7 Signs Your Cat Might Be Sick
Cats are not famous for showing their emotions, so it can be hard to tell if your cat is sick or feeling unwell. Whilst it’s usually great to have a pet which is so laid back, when they’re sick it becomes very difficult to know. Cats will sometimes try to hide away if they are unwell or else their everyday habits like sleeping may become exaggerated. Even if you know your cat really well, it can be difficult to know the signs that something is wrong.
The earlier you detect something is wrong with your cat, the faster you will be able to get them the treatment that they need. Sometimes illnesses can go undetected for a long time. This isn’t because the owners are careless or neglectful, but rather they didn’t know the subtle signs that something was wrong with their cat. It’s also likely that cats have developed an ability to hide signs of illness for evolutionary reasons- in the wild sick cats would be attacked. If you’re concerned then it’s always best to err on the side of caution and visit a vet. We’re sure your kitty will thank you for it!
1. Change in Appetite
Eating too much or eating too little can be a sign that something is wrong with your cat. There are many diseases that can cause increased or decreased appetites, so if you notice a change in your pet’s eating habits, particularly if they refuse food for an entire day, you should contact your vet. On the other hand, if you cat is suddenly eating considerably more this could also be a sign of health problems.
2. Sleeping Patterns
On average, cats will sleep for 18-20 hours a day so sleeping is certainly not uncommon. What you should look for is any changes in your cats regular sleeping pattern, particularly if they are sleeping more than usual.
If your cat does not have other symptoms then you should just keep an eye on them. However if they begin exhibiting symptoms such as vomiting, diarrhoea, loss of appetite or swellings then you should bring them to a vet.
If the excessive sleeping continues more than a day then it would be wise to take them to the vet.
3. Bad Breath
This is a pretty easy one to spot (or smell). If there is a foul smell coming from your cat’s mouth it can be a sign of gum disease or tooth decay. Breath that smells like ammonia can also be a sign of kidney disease.
4. High Temperature
A high temperature is usually a sign that your cat is suffering from a fever or infection. To measure their temperature, use a rectal thermometer. However, if you are not confident or your cat becomes distressed then it is probably best to leave this to your vet.
A cat with a fever usually sleeps for longer than usual, eats less and sometimes has a coat that sticks out at odd angles. You can also try touching their nose and ears, which may be warm and dry. Conversely, if a cat’s ears are cool then it is unlikely that they have a fever.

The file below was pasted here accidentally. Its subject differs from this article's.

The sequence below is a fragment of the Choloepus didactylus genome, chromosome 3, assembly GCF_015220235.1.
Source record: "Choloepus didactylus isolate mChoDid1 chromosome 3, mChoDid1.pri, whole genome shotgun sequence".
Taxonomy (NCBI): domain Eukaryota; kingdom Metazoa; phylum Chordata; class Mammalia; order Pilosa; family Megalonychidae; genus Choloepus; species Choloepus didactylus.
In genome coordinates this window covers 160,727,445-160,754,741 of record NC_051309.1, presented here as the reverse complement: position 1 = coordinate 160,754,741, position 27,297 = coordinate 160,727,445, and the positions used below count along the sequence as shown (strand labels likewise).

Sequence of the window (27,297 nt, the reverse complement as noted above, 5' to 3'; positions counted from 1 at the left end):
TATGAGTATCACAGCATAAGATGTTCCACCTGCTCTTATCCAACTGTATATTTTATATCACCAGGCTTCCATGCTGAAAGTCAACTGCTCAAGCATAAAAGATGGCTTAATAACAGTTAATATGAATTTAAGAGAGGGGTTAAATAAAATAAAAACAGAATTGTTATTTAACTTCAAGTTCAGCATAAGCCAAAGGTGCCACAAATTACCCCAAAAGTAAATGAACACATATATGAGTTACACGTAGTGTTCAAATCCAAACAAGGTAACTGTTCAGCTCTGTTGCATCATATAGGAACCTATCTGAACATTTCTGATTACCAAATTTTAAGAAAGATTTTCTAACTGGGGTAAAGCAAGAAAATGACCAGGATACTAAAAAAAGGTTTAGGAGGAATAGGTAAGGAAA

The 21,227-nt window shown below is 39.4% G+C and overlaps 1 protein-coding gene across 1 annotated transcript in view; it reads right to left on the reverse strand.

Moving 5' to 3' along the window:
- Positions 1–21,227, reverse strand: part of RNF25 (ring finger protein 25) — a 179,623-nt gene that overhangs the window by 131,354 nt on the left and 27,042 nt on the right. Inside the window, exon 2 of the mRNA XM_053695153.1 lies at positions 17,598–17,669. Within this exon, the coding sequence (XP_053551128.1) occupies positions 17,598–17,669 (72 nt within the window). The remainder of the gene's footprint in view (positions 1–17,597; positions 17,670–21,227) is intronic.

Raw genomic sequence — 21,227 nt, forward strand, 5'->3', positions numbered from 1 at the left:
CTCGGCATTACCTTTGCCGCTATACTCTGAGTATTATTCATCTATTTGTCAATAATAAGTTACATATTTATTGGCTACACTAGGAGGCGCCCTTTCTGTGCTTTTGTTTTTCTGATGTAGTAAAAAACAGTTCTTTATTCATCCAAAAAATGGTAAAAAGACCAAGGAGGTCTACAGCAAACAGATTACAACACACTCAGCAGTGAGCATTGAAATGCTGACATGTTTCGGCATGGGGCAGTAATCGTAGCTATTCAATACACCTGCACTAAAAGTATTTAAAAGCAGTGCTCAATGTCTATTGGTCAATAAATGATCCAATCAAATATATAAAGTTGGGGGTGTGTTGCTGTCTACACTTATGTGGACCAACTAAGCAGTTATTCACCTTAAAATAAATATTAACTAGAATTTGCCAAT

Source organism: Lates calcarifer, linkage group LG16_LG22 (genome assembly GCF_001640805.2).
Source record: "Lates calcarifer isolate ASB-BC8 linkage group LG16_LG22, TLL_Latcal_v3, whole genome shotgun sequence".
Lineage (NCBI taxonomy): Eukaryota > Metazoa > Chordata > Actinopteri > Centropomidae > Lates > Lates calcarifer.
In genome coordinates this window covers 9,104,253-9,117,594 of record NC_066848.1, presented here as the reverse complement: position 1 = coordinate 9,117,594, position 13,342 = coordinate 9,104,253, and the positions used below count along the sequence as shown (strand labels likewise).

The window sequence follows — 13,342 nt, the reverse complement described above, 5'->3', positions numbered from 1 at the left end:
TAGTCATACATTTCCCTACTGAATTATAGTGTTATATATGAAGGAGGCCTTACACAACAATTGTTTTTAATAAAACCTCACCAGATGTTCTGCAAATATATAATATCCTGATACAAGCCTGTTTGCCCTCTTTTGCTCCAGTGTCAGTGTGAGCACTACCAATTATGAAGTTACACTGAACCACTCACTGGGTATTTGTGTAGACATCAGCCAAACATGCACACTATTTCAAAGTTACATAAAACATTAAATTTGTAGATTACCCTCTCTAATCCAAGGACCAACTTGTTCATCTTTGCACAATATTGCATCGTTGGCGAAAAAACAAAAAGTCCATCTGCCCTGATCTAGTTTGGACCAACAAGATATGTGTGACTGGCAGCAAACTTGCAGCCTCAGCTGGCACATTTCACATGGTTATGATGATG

5. Weight Loss, Weight Gain or Changing Body Shape
If your cat is gaining or losing weight, you should take them to the vet immediately. Even if the weight loss is gradual, you should make the trip to the vet. If you are concerned about your cat’s weight, weigh them weekly. You can do this by weighing yourself on the scales, then stepping onto the scales with your cat and calculating the difference. A loss of weight could be an early sign of diabetes or hyperthyroidism, even if your cat otherwise seems well. If you notice your cat losing weight then take them to the vet for a check up.
It is possible for your cat to remain the same weight whilst their body condition changes and this can also be a sign of underlying illness. If you can feel your cat’s backbone or their overall fat cover is decreased then this could be a sign of cancer. A swollen belly without significant weight gain could be an indication that your cat is suffering from a cyst. Any of these changes are cause for a trip to the vet.
6. Check To See If Your Cat Is Dehydrated
Cats naturally have a very low drive for water, particularly if they eat wet food, so what is important in this area is to look out for changes in their regular water consumption. Conditions that cause increased thirst are kidney disease, infections, overactive thyroids and diabetes. If your cat is drinking a lot more than usual then take them to the vet.
If you want to check whether your cat is dehydrated, carefully grasp the skin between their shoulder blades. Gently pull the skin away from their body and let go. If the skin does not snap back into place immediately then there is a high change that they are dehydrated and you should consult a vet.
7. Check Their Litter Box
Look out for any changes in your cat’s litter box, including any defecation outside the box. Be aware of whether your cat is using the litter box more frequently. Cat poo should be firm and long, not like hard pellets or wet. Urine should not have blood or mucus in it. If your cat has diarrhoea or constipation (indicated by straining or pellet-like feces) then you should take them to the vet immediately.
Male cats are particularly prone to urinary problems. This might be indicated by a cat repeatedly visiting the litter box or squatting outside the litter box frequently. Check whether your cat has passed urine inside the litter box and if so, check whether it has any blood in it.
If ever you are concerned about your cat, the sensible thing to do is take them to the vet, even if it is only for your own peace of mind. Cats are very subtle in their mood changes and so although you may feel like you are overreacting, your vet will understand your concern and be sympathetic.